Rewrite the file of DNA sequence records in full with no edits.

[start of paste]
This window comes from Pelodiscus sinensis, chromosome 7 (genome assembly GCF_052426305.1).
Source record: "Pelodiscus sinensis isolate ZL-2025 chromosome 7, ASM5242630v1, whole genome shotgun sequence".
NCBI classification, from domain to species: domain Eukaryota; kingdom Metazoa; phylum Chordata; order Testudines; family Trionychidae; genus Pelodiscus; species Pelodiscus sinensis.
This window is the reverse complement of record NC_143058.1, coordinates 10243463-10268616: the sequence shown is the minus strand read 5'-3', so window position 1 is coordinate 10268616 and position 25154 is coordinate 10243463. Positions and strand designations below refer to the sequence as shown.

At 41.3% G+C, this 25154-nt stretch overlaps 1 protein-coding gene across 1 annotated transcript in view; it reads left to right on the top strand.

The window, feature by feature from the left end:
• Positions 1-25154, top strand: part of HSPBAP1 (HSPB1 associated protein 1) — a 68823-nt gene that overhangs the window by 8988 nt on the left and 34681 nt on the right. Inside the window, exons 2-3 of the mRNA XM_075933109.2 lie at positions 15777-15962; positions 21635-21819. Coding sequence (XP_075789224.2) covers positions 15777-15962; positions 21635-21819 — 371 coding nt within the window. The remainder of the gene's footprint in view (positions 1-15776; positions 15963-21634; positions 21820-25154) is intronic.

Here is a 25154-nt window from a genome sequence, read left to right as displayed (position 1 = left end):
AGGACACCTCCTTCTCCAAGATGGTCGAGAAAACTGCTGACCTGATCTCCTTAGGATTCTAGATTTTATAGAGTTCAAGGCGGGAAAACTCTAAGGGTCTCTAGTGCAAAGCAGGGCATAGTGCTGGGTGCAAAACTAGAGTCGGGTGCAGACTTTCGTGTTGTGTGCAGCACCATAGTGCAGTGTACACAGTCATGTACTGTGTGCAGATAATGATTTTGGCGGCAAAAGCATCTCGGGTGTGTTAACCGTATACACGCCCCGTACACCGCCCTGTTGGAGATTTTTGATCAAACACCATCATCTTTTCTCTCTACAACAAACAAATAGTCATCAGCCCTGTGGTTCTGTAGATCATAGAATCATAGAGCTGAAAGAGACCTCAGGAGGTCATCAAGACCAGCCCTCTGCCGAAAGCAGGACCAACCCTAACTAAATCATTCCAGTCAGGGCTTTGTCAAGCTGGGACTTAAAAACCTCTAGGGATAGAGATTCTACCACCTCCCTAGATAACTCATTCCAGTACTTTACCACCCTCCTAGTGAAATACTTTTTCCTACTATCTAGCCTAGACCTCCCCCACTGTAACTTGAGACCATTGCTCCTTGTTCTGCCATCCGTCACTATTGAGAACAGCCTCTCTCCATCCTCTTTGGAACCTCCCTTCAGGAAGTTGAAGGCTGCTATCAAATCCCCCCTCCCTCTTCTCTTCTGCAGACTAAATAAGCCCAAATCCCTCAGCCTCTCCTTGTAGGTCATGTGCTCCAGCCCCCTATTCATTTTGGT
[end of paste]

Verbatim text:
This window comes from Pelodiscus sinensis, chromosome 7 (genome assembly GCF_052426305.1).
Source record: "Pelodiscus sinensis isolate ZL-2025 chromosome 7, ASM5242630v1, whole genome shotgun sequence".
NCBI classification, from domain to species: domain Eukaryota; kingdom Metazoa; phylum Chordata; order Testudines; family Trionychidae; genus Pelodiscus; species Pelodiscus sinensis.
This window is the reverse complement of record NC_143058.1, coordinates 10243463-10268616: the sequence shown is the minus strand read 5'-3', so window position 1 is coordinate 10268616 and position 25154 is coordinate 10243463. Positions and strand designations below refer to the sequence as shown.

At 41.3% G+C, this 25154-nt stretch overlaps 1 protein-coding gene across 1 annotated transcript in view; it reads left to right on the top strand.

The window, feature by feature from the left end:
• Positions 1-25154, top strand: part of HSPBAP1 (HSPB1 associated protein 1) — a 68823-nt gene that overhangs the window by 8988 nt on the left and 34681 nt on the right. Inside the window, exons 2-3 of the mRNA XM_075933109.2 lie at positions 15777-15962; positions 21635-21819. Coding sequence (XP_075789224.2) covers positions 15777-15962; positions 21635-21819 — 371 coding nt within the window. The remainder of the gene's footprint in view (positions 1-15776; positions 15963-21634; positions 21820-25154) is intronic.

Here is a 25154-nt window from a genome sequence, read left to right as displayed (position 1 = left end):
AGGACACCTCCTTCTCCAAGATGGTCGAGAAAACTGCTGACCTGATCTCCTTAGGATTCTAGATTTTATAGAGTTCAAGGCGGGAAAACTCTAAGGGTCTCTAGTGCAAAGCAGGGCATAGTGCTGGGTGCAAAACTAGAGTCGGGTGCAGACTTTCGTGTTGTGTGCAGCACCATAGTGCAGTGTACACAGTCATGTACTGTGTGCAGATAATGATTTTGGCGGCAAAAGCATCTCGGGTGTGTTAACCGTATACACGCCCCGTACACCGCCCTGTTGGAGATTTTTGATCAAACACCATCATCTTTTCTCTCTACAACAAACAAATAGTCATCAGCCCTGTGGTTCTGTAGATCATAGAATCATAGAGCTGAAAGAGACCTCAGGAGGTCATCAAGACCAGCCCTCTGCCGAAAGCAGGACCAACCCTAACTAAATCATTCCAGTCAGGGCTTTGTCAAGCTGGGACTTAAAAACCTCTAGGGATAGAGATTCTACCACCTCCCTAGATAACTCATTCCAGTACTTTACCACCCTCCTAGTGAAATACTTTTTCCTACTATCTAGCCTAGACCTCCCCCACTGTAACTTGAGACCATTGCTCCTTGTTCTGCCATCCGTCACTATTGAGAACAGCCTCTCTCCATCCTCTTTGGAACCTCCCTTCAGGAAGTTGAAGGCTGCTATCAAATCCCCCCTCCCTCTTCTCTTCTGCAGACTAAATAAGCCCAAATCCCTCAGCCTCTCCTTGTAGGTCATGTGCTCCAGCCCCCTATTCATTTTGGT